The website of the EGU/Copernicus open-access journal Solid Earth was relaunched with a new design during the EGU General Assembly last week. In addition, the former chief executive editor Fabrizio Storti stepped down. His successor is CharLotte Krawczyk who has been an executive editor since 2015.
European-based early career scientists (ECS) are invited to apply for the EGU’s ECS Policy Competition. The competition is open to all undergraduate or postgraduate (Masters/PhD) students and scientists who have received their highest degree (BSc, MSc, or PhD) within the past seven years. The winner of the competition will receive a ticket to a Dinner Debate in Brussels on the evening of September 26, 2018.
In 2008, the EGU and Copernicus launched a new journal dedicated specifically to atmospheric measurement techniques. The EGU Publications Committee and the co-editors-in-chief will celebrate the 10th anniversary of AMT during an evening reception, open to all, at the EGU General Assembly 2018 in Vienna, taking place at the PICO spot 5a on Tuesday, 10 April at 19:00.
This year, for the first time, the EGU is organising an event for the wider public in Vienna during the EGU General Assembly. The EGU Public Lecture provides insight into a topic in the Earth, planetary and space sciences of interest to a broad audience, aiming to bridge the gap between the scientists at the Austria Center Vienna and the local Viennese community.
The EGU meeting, the largest geoscience conference in Europe, attracts over 14,000 attendees to Vienna, Austria every year. With such a large number of participants, many flying to the Austrian capital to attend, the meeting has a large environmental impact, which the EGU is attempting to reduce with a series of measures this year.
Detecting trends in short data sets of stratospheric molecules is difficult because of variability due to dynamical fluctuations. We suggest that one way around this difficulty is using the measurements of one molecule to remove dynamical variability from the measurements of another molecule. We illustrate this using Aura MLS measurements of N2O to help us sort out issues in the determination of trends in HCl. This shows that HCl is decreasing throughout the middle stratosphere as expected.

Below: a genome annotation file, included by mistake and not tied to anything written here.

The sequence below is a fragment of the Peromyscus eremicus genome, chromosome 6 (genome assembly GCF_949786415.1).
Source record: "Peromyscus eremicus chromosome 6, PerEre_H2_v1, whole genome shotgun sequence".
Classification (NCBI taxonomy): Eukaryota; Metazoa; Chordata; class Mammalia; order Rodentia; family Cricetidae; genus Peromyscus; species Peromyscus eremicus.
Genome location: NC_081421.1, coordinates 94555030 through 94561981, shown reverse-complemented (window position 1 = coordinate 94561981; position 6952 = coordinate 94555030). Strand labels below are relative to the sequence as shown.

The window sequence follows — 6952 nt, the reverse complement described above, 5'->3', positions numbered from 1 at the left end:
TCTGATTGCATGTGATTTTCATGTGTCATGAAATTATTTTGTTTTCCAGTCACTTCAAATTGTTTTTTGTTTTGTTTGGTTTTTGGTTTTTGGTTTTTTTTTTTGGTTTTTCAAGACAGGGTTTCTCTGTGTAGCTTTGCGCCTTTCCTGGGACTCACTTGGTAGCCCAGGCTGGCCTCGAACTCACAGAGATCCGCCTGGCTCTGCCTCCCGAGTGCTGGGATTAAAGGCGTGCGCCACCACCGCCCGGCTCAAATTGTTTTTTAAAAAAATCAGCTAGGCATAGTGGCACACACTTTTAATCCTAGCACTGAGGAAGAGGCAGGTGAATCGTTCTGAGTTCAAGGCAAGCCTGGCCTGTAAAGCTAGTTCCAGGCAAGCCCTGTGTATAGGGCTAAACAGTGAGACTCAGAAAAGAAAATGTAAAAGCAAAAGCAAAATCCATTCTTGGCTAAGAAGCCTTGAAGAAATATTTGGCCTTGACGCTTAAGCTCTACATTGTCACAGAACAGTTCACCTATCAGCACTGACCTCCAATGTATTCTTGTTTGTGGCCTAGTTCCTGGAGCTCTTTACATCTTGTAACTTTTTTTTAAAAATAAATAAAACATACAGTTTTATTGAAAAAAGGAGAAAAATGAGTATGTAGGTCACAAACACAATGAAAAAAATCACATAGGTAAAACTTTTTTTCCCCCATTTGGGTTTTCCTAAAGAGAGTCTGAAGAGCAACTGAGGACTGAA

Synergistic effects between SOA formation and SO2 oxidation through Criegee chemistry and reactive uptake by organic peroxides were observed. The relative importance of these two pathways (Criegee vs. peroxide) varies with relative humidity. The latter SO2 loss mechanism to organic peroxides in SOA has not previously been identified. Our results suggest a new pathway of atmospheric SO2 oxidation, which may contribute to the missing mechanisms of high-sulfate production in the polluted areas.
Coupled climate–ice sheet simulations have been growing in popularity in recent years. Experiments of this type are however challenging as ice sheets evolve over multi-millennial timescales, which is beyond the practical integration limit of most Earth system models. A common method to increase model throughput is to trade resolution for computational efficiency (compromise accuracy for speed). Here we analyze how the resolution of an atmospheric general circulation model (AGCM) influences the simulation quality in a stand-alone ice sheet model. Four identical AGCM simulations of the Last Glacial Maximum (LGM) were run at different horizontal resolutions: T85 (1.4∘), T42 (2.8∘), T31 (3.8∘), and T21 (5.6∘). These simulations were subsequently used as forcing of an ice sheet model.
Palaeoclimate reconstructions from deep-sea sediment archives provide valuable insight into past rapid climate change, but only a small proportion of the ocean is suitable for such reconstructions using the existing state of the art, i.e. the age–depth approach. We use dual radiocarbon (14C) and stable isotope analysis on single foraminifera to bypass the long-standing age–depth approach, thus facilitating past ocean chemistry reconstructions from vast, previously untapped ocean areas.
Post by Samuel Zipper, postdoctoral fellow at both McGill University and the University of Victoria, in Canada. You can follow Sam on Twitter at @ZipperSam. ___________________________________________________________ How can society best cope with water scarcity? With Cape Town on the verge of being the first major city to run out of water (a topic for a future post here on Water Underground), this is a question on the minds of many water managers and scientists within the emerging fields of socio-hydrology …
We found some bright new faces at the EGU GA this year, so we need to make some introductions! Both the Early Career Scientist Team and the Blog Team have expanded and it is my absolute delight to introduce to you our 2(!) ECS Representatives for 2018-2019 and our new addition to the blog team (also see this post if you have forgotten the other members of the blog team)! ECS Representatives Nico Schliffke Hi! My name is Nico Schliffke …
In today’s post, Bárbara Zambelli, considers how we can transition business models towards a more sustainable way of living, manufacturing and consuming. As I mentioned before in my post about Urban Geology and Underground Urbanisation, according to the UN report, the current world population of 7.6 billion is expected to reach 8.6 billion in 2030 and 9.8 billion in 2050. In addition, the percentage of the world’s population living in urban areas is growing steadily. In this scenario, it is …